Gracious Living: The Pursuit of Wealth and Happiness in SATURDAY NIGHT

Gracious Living: The Pursuit of Wealth and Happiness in SATURDAY NIGHT

Sondheim's first major work as a composer/lyricist was SATURDAY NIGHT, a traditional-style musical comedy set in 1929 Brooklyn.  Gene, a low-level worker on Wall Street, so longs to be one of the financial elite he sees every day that he regularly dresses in tails, crashes parties, and convinces his friends to invest with him in the stock market.  Since Gene's obsession being upper-class seems attainable and gets him into trouble, he is only happy once he decides to take a job that is even lower-class than his current one.

One reason Gene is unable to enjoy the things he does in fact have is that the things he doesn't have seem within his reach.  As an order clerk on Wall Street, Gene works alongside financial bigwigs; he knows the only difference between himself and the men he works for is money.  In fact, Gene relates more to them than to his own friends.  "The beautiful people are my people - it's them I belong with!" he declares in the song "Class."  Movies and the subway are too plebian for Gene - as is going out in anything less than a suit with tails.  "Don't sneer," he scolds his friends when they tease him for "bringing a whiff of elegance into [their] drab lives."  "This is my ticket to a whole beautiful world out there that you guys really ought to see."  Gene is not only convinced that he belongs with the elite; he's also confident he'll soon have the finances they do.  When one of his friends is skeptical of Gene's advice to invest in Montana Chem. Corp, Gene assures him:

"One of the junior partners has taken a liking to me...Name me one stock that's going down.  Look, all around us people are getting rich - making fortunes.  Even the lousy little elevator boy in our building. Do you want to be a shoe clerk all your life because you're afraid to invest five hundred bucks?  I tell you, by Sunday we'll have a profit of ten to eleven thousand dollars."

With riches seemingly just out of reach, it's impossible for Gene to be content with what he has.

Moreover, Gene has enough money to create the appearance of being wealthy, enabling him to have a taste of the lifestyle. "I've got two suits...but both of them came from Brooks," he points out.  "That's what I mean by 'class!'"  Gene uses quality to set himself apart from his friends, even if it means he has to borrow money for cab fare.  But Gene doesn't just look the part; in his own way, he lives it.  He refers to his cousin's car as a limousine, and brazenly drives it as though it were his own when his cousin is away in Florida.  While his friends get ready to go to the movies, Gene plans to sneak into a fancy party at the Plaza.  "I got into the Hunt Ball last week, didn't I?" he reminds a friend who's doubtful of Gene's success.  "And the Metropolitan Opera shindig the week before.  No trouble at all."  When he meets his soon-to-be girlfriend, Helen - who is also trying to crash the party - he responds to her elaborate (and false) story with one of his own.  Gene claims to be Eugene Goulding Gorman the Third, a Dartmouth alum with a Park Avenue apartment, a father doing business in California, and a yacht in the Mediterranean.  Because Gene can so readily envision himself as somebody rich - so much so that he frequently pretends to be rich - Gene can't be happy knowing that the status he claims is only an illusion.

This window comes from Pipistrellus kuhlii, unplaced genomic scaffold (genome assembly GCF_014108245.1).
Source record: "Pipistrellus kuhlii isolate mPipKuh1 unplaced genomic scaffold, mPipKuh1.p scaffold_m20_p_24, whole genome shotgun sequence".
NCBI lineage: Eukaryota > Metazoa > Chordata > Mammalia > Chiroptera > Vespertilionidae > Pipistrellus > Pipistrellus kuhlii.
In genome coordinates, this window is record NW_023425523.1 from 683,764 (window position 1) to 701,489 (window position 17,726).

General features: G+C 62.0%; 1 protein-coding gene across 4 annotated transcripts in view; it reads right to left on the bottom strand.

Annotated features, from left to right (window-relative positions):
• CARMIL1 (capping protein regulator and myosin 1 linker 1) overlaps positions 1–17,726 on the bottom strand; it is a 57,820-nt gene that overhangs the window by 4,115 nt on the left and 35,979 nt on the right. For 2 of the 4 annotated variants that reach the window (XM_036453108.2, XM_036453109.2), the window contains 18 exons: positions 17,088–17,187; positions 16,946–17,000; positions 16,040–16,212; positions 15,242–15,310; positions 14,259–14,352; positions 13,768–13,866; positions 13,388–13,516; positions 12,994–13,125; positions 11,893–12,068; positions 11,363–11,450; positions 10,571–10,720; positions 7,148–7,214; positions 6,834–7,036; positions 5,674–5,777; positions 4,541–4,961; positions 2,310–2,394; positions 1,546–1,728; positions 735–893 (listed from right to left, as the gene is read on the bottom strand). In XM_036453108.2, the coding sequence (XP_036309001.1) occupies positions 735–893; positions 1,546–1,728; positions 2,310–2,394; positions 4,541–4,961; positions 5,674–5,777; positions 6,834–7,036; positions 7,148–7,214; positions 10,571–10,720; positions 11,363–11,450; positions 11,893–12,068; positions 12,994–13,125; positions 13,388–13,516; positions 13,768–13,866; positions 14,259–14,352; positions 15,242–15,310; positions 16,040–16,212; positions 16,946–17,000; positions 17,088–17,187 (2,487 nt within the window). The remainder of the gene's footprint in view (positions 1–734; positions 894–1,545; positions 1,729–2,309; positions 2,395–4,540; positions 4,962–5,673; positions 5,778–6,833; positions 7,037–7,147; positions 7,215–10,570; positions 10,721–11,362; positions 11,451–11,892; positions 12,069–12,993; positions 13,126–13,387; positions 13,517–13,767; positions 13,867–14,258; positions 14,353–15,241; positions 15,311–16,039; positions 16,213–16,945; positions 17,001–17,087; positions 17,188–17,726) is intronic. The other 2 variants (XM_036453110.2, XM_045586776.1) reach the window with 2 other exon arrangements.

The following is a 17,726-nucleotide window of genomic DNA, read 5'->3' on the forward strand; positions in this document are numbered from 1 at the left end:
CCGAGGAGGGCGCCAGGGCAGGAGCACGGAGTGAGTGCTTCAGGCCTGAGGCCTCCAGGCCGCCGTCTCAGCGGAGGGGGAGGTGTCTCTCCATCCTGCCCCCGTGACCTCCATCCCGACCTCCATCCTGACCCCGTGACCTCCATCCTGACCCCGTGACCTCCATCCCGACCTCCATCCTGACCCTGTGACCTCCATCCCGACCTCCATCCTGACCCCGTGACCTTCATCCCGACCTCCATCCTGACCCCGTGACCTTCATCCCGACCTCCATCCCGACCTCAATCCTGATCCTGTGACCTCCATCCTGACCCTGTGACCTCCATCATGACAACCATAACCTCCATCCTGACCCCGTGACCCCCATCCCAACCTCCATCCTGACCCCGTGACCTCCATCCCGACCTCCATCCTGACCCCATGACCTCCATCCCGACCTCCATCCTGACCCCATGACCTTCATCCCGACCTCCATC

Jermyn Street Theatre

Jermyn Street Theatre's 2009 production of SATURDAY NIGHT

Another reason Gene is unable to be happy with his social status is that his upper-class attitude consistently gets him into trouble.  His overconfidence and the exaggerated reliability of his stock tip causes his friends to lose money when Montana Chem. Corp stock goes down point after point.  Understandably, his friends become frustrated with Gene as they lose more and more money: